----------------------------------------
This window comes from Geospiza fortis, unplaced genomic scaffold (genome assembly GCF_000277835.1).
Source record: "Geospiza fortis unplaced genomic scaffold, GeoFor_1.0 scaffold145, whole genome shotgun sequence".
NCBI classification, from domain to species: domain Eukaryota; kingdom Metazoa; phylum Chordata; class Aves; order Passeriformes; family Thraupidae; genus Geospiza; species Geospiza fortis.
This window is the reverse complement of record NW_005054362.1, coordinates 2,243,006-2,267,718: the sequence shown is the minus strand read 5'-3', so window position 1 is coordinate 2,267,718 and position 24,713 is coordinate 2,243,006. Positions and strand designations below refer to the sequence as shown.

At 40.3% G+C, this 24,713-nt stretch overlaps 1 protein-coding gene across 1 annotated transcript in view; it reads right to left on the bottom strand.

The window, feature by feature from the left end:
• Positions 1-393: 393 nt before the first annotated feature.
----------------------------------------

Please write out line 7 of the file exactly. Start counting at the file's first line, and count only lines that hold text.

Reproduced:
• Positions 1-393: 393 nt before the first annotated feature.